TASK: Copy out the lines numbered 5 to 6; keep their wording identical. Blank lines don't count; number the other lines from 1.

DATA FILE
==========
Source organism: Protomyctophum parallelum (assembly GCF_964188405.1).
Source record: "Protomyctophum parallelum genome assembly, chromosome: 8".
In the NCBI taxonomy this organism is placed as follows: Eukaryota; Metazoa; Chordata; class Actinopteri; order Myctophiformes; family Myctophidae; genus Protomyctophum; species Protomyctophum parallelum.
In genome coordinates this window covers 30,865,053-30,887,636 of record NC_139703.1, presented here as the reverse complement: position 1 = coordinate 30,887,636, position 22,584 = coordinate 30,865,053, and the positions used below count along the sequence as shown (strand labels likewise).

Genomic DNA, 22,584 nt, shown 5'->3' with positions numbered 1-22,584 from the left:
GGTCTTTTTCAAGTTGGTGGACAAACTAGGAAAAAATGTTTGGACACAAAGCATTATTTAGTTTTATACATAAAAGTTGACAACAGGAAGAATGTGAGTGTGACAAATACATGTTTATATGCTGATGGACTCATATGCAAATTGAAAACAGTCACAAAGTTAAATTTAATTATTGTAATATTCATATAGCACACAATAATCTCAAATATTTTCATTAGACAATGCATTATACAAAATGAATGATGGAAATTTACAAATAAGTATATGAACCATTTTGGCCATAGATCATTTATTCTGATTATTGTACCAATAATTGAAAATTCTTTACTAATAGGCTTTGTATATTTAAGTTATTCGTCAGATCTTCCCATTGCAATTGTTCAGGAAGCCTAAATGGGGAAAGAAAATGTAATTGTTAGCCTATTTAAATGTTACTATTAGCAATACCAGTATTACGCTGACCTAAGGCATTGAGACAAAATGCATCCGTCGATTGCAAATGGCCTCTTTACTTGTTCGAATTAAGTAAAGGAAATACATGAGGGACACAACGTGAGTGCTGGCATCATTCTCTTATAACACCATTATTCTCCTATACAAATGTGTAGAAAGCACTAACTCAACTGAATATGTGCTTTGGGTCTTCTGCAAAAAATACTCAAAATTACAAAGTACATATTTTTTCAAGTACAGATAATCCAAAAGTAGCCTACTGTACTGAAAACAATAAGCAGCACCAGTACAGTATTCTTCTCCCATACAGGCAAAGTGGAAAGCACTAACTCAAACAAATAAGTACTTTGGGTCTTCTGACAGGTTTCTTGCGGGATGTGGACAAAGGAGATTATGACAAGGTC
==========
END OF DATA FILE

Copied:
Genomic DNA, 22,584 nt, shown 5'->3' with positions numbered 1-22,584 from the left:
GGTCTTTTTCAAGTTGGTGGACAAACTAGGAAAAAATGTTTGGACACAAAGCATTATTTAGTTTTATACATAAAAGTTGACAACAGGAAGAATGTGAGTGTGACAAATACATGTTTATATGCTGATGGACTCATATGCAAATTGAAAACAGTCACAAAGTTAAATTTAATTATTGTAATATTCATATAGCACACAATAATCTCAAATATTTTCATTAGACAATGCATTATACAAAATGAATGATGGAAATTTACAAATAAGTATATGAACCATTTTGGCCATAGATCATTTATTCTGATTATTGTACCAATAATTGAAAATTCTTTACTAATAGGCTTTGTATATTTAAGTTATTCGTCAGATCTTCCCATTGCAATTGTTCAGGAAGCCTAAATGGGGAAAGAAAATGTAATTGTTAGCCTATTTAAATGTTACTATTAGCAATACCAGTATTACGCTGACCTAAGGCATTGAGACAAAATGCATCCGTCGATTGCAAATGGCCTCTTTACTTGTTCGAATTAAGTAAAGGAAATACATGAGGGACACAACGTGAGTGCTGGCATCATTCTCTTATAACACCATTATTCTCCTATACAAATGTGTAGAAAGCACTAACTCAACTGAATATGTGCTTTGGGTCTTCTGCAAAAAATACTCAAAATTACAAAGTACATATTTTTTCAAGTACAGATAATCCAAAAGTAGCCTACTGTACTGAAAACAATAAGCAGCACCAGTACAGTATTCTTCTCCCATACAGGCAAAGTGGAAAGCACTAACTCAAACAAATAAGTACTTTGGGTCTTCTGACAGGTTTCTTGCGGGATGTGGACAAAGGAGATTATGACAAGGTC